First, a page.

Enrollment and profits fell, yet salaries rose
April 9, 2009 -- Despite these turbulent economic times, the majority of Oregon’s insurance executives took home heftier paychecks last year, while watching their company’s profit margins and enrollment shrink.
All told, Oregon insurers lost nearly 300,000 members last year (2,265,850 vs. 1,966,244). Those results became evident after the Insurance Division released the 2008 financial reports in early April. Insurers are required to report executive salaries, enrollment, premiums collected, surplus and the amount of money spent on medical care, pharmaceuticals and administration. (Note: A summary of those reports appears below.)
Only one insurer -- PacifiCare of Oregon (owned by the for-profit UnitedHealth Group) -- managed to survive the economic turndown, earning a double-digit profit margin (10.7 percent), while spending less on medical expenses than any of its competitors. PacifiCare focused on its Medicare Advantage Plan -- Secure Horizons -- and insured a limited number of individuals and small groups.
Mark Ganz, CEO and president of Regence BlueCross BlueShield of Oregon, walked away with the top salary during 2008, earning $872,665, which included a $535,212 bonus. In 2007, his combined salary and bonus was $787,040.
Similar to most health plans, Regence dipped into its $552 million in surplus to combat growing medical costs, while its membership slid by 32 percent after ODS Health Plan and Providence captured the public school teachers’ contract. The Oregon Educators Benefit Board turned down Regence's high-priced bid proposal.
Regence wasn’t alone in rewarding its top executive. Kaiser gave its regional president Andrew McCulloch a 59 percent salary increase, paying him $691,830, including a $142,049 bonus. McCulloch oversees Kaiser’s northwest region, which covers Oregon and southern Washington (Longview, Kelso and Vancouver). Kaiser's profit margin dipped slightly with membership and medical expenses holding steady.
The salary and bonus of Majd Fowzi El-Azma, president and CEO of LifeWise, climbed by 27 percent -- $360,848, despite a 32 percent drop in membership, while the insurer's net income and profit margin fell deeper into the red.
Lower profit margins also impacted HealthNet, which saw its medical expenses jump by 15 percent without a significant change in membership. Its CEO, Chris Ellertson, had a 16 percent salary boost, earning a salary and bonus of $248,639. Cynthia Moore, sales manager, saw her salary drop by 34 percent to $143,815.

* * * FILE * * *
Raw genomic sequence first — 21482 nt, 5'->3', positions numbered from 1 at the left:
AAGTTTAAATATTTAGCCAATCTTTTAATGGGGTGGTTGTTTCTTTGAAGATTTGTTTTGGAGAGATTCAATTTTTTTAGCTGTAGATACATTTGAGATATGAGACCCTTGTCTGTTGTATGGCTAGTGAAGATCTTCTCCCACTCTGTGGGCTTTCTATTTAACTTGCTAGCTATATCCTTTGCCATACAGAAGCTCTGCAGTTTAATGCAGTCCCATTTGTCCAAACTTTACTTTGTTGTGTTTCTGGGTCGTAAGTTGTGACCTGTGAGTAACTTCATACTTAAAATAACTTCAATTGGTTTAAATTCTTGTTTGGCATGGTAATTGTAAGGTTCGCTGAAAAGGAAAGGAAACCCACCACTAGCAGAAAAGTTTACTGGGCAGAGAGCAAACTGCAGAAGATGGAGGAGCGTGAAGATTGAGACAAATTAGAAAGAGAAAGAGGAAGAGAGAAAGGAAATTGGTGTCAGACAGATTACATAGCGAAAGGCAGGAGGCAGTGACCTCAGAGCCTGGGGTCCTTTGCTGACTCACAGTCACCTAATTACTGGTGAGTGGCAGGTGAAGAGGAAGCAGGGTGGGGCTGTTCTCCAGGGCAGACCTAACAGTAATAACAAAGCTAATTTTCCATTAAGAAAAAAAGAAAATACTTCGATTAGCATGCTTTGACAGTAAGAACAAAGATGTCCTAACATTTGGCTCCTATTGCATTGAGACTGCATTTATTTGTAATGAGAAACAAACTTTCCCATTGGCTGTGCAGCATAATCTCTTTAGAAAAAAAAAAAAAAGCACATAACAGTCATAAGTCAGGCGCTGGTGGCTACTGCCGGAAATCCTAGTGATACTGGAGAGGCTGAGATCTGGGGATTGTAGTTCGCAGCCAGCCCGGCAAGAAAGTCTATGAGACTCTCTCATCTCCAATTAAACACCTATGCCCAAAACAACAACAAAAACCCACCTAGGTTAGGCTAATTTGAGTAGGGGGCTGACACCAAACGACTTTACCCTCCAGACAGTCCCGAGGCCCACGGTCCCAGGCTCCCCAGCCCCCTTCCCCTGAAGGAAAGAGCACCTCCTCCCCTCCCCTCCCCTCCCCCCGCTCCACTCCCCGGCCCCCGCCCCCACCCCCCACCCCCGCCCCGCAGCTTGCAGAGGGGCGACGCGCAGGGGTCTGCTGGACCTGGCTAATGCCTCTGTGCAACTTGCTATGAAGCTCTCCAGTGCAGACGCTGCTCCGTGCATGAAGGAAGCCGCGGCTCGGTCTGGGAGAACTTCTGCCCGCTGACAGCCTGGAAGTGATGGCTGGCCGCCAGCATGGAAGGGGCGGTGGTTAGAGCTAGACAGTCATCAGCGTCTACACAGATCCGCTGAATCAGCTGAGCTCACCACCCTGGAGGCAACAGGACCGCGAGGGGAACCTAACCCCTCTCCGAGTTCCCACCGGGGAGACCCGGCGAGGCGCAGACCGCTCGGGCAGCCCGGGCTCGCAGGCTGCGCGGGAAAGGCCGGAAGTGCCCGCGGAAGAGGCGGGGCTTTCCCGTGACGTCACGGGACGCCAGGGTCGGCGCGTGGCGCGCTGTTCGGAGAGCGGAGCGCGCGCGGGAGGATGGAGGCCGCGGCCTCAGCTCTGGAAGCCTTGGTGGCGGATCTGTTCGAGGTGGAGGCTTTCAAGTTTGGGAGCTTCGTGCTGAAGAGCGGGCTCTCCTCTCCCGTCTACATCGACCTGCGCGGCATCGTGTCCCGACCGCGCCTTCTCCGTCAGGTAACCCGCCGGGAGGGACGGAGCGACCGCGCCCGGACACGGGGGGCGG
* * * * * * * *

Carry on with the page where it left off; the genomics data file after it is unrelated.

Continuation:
Just one health insurer tightened its belt -- PacificSource. Despite a 14 percent membership drop and a decreased profit margin, all of its top executives reduced their take-home pay starting with CEO Kenneth Provencher. His salary went down 7 percent, to $372,184. Dr. Steve Marks, vice president and chief medical officer, took a 10 percent decrease, earning $275,396. Sujata Sanghvi, executive vice president and chief operating officer, made $252,926 (-6 percent). Their bonuses were modest as well. Provencher’s salary included a $24,771 bonus; Marks, $18,175 and Sanghvi, $16,685.
ODS experiences stunning growth
Despite the overall decline of insured Oregonians last year, Providence and ODS Health Plan beat the trend, gaining new members. ODS grew by a record 33 percent after garnering the public school teacher contract along with Providence.
The spike in membership led to much lower profit margins for ODS and Providence, but neither had to dip into their reserves. After gaining nearly 60,000 new members, ODS experienced a 28 percent increase in medical costs, and pharmaceuticals grew by 19 percent. Its CEO, Robert Gootee, receives a salary from both ODS Health Plan and Oregon Dental Service. Together with bonuses, he earned $668,188, representing a 16 percent increase. Jonathan Jurevic, treasurer, saw his salary grow by 29 percent, reaching $296,650, including a $87,120 bonus.
Jack Friedman, CEO of Providence, took a modest salary increase (5 percent), earning $484,277 including a $113,712 bonus, followed by his chief medical officer, Dr. Kevin Keck, whose salary and bonus reached $448,641. The health plan brought in 23,531 new members and spent nearly $800,000 on medical expenses including $84,000 on pharmaceutical costs.
Board compensation tops $1 million
Although the directors who serve on the health insurer's boards are renumerated, there's no indication on the annual reports as to why they receive this money. All together, six insurers paid slightly over $1.3 million for board services in 2008. ODS Health Plan and Oregon Dental Service led the pack. Their 15-member board took home $453,360. Next in line was PacificSource, which gave out $453,360 to its 15 members.
Providence spent $277,750 on board compensation (15 members), while Kaiser’s 13 board members earned $207,929 and Regence trailed with $42,100 (4 members), along with HealthNet, paying $12,000 to a sole board member.
LifeWise and PacifiCare did not list any board compensation with the Insurance Division.
The following charts are compiled based on reports filed with the Insurance Division. Please note that some salaries, including but not limited to PacifiCare, do not represent complete compensation because executives may earn salaries from other entities of the company. Individual, group and total membership numbers were taken from the financial reports, while enrollment for Medicare Advantage comes from separate reports to the Insurance Division. Also, the total hospital/medical expenses include pharmaceutical costs.
The financial records of Oregon’s insurance companies are open to the public by making a request to the Oregon Insurance Division
at 350 Winter St., Salem, OR, or by calling 503-947-7980. Insurers are required to report quarterly financial information to the division.
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